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Thesis - University Access Only
Master of Science (MS)
Wildlife and Fisheries Science
Lester D. Flake
sage grouse, habitat, South Dakota, North Dakota, leks
Sage grouse (Centrocercus spp.) have been declining throughout their range in the United States and Canada as well as in individual states and provinces. Sage grouse, including the combined range of both the greater sage grouse (C. urophasianus) and the Gunnison sage grouse (C. minimus), once occurred in 16 states and three Canadian provinces; now they only occur in 11 states and two Canadian provinces (Connelly and Braun 1997, Schroeder et al. 1999). Excluding states suggested as part of the Gunnison sage grouse range (Young et al. 2000), greater sage grouse range has declined from 13 states and three Canadian provinces to 11 states and two Canadian provinces (Schroeder et al. 1999). Excluding states suggested as part of the Gunnison sage grouse range (Young et al. 2000), greater sage grouse range has declined from 13 states and three Canadian provinces to 11 states and two Canadian provinces (Schroeder et al. 1999). Concerns are growing over the reasons for these declines. The habitat around active and historically active greater sage grouse leks in North Dakota and South Dakota was studied during 2001 and 2002 in an attempt to find reasons for desertion of once thriving leks and for apparent population declines. I collected information on current and historic (i.e., leks with 0-years) sage grouse lek counts and distributions in western North Dakota and South Dakota. A steady decline is evident when reviewing the entire recorded period of greater sage grouse surveys in North Dakota (1951-2002) and South Dakota (1972-2002). There is also apparent eastern edge abandonment of the active breeding range over the years. Land use patterns in these areas once occupied by greater sage grouse have likely changed and are now failing to meet their needs (Connelly and Braun 1997). I compared peripheral microhabitat and landscape characteristics to identify possible reasons for lek abandonment. For microhabitat data, I systematically selected 12 sample sites at equidistant points from each other within 1.5 km of the lek center. No differences (P > 0.10) were detected between sagebrush (Artemisia spp.) cover or sagebrush density around active leks versus that around historically active leks in North Dakota and South Dakota. Sagebrush density does appear to have a positive effect on greater sage grouse lek size in North Dakota and South Dakota. Landscape level data were recorded and assessed using satellite imagery. Comparisons were made of 1972-1976 and 1999-2000 percent tilled and non-tilled. These land use comparisons were made between current leks versus historically active leks, active leks versus random sites, and abandoned regions versus active regions. The 1999-2000 imagery illustrated that percent tilled ground, and thus fragmentation, was greater (P < 0.10) within abandoned areas than within active areas in North Dakota. However, 1972-1976 imagery revealed that this relationship has been static over the last 30 years. Thus, if the decline of sage grouse is the result of tilled ground infringements it had to occur prior to 1972. Sage grouse, a landscape species, may have been slow to show the effects of this land use change.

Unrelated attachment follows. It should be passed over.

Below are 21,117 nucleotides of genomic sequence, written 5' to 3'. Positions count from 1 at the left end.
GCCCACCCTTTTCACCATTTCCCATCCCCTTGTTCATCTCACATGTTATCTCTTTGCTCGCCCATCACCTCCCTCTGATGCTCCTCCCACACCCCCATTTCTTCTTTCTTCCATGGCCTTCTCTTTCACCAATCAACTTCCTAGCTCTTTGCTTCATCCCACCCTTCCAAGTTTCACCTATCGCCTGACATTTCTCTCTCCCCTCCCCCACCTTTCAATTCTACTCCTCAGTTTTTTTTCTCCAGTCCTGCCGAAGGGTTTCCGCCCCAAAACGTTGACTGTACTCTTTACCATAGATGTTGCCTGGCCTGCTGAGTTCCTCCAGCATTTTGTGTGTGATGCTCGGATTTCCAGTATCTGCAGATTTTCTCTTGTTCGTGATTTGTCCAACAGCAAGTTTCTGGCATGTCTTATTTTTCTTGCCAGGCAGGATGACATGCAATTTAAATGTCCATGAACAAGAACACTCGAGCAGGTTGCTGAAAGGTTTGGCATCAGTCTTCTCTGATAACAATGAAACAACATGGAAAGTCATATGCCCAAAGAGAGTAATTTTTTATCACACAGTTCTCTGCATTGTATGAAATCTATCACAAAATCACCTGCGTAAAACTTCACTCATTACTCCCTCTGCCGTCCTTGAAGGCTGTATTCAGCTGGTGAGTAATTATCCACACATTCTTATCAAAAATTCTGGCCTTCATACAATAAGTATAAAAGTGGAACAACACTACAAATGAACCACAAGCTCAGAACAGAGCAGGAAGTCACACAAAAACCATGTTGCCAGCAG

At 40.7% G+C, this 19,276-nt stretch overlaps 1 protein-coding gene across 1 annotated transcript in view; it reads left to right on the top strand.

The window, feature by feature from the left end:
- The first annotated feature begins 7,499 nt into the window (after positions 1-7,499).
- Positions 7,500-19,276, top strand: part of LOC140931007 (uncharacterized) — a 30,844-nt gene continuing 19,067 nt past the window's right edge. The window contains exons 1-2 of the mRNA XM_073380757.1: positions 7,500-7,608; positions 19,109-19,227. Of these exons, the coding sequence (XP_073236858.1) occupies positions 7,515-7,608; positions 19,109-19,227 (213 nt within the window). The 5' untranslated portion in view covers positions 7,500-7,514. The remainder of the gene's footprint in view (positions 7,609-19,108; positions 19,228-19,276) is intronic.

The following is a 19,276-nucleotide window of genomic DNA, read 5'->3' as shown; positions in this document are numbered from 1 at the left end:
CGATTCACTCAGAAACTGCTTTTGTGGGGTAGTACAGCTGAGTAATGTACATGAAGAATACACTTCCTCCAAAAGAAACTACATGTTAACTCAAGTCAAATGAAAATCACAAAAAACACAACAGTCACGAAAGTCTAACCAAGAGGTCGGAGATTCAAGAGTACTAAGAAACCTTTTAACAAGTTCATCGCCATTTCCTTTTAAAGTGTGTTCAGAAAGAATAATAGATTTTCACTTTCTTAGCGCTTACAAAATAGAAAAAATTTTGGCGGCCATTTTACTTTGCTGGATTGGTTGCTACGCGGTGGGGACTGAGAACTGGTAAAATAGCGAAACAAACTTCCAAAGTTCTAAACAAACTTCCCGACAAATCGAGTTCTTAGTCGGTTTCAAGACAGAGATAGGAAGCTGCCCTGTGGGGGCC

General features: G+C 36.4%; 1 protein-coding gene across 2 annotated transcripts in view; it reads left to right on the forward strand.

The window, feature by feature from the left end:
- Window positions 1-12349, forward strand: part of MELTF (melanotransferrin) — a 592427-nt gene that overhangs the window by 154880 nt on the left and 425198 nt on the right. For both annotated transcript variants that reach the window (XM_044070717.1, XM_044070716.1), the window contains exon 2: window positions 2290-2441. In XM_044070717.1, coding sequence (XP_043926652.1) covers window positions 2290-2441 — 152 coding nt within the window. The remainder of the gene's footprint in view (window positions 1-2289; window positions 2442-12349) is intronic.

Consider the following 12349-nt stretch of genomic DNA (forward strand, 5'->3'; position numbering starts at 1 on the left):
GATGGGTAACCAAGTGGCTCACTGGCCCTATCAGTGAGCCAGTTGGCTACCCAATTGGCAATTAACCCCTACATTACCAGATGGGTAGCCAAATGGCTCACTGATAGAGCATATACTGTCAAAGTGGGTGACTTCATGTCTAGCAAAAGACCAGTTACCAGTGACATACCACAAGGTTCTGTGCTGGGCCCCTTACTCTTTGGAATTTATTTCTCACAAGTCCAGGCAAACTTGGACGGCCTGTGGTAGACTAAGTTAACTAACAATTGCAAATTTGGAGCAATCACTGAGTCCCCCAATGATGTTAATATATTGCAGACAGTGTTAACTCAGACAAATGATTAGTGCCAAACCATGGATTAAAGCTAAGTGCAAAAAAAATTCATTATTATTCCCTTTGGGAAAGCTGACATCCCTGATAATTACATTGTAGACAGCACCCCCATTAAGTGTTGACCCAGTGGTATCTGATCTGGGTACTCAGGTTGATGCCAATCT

Library of Congress Subject Headings
Sage grouse -- Habitat -- South Dakota
Sage grouse -- Habitat -- North Dakota
Includes bibliographical references (page 102-117)
Number of Pages
South Dakota State University
Copyright © 2003 Joe T. Smith. All rights reserved.
Smith, Joe T., "Greater Sage Grouse on the Edge of Their Range: Leks and Surrounding Landscapes in the Dakotas" (2003). Theses and Dissertations. 413.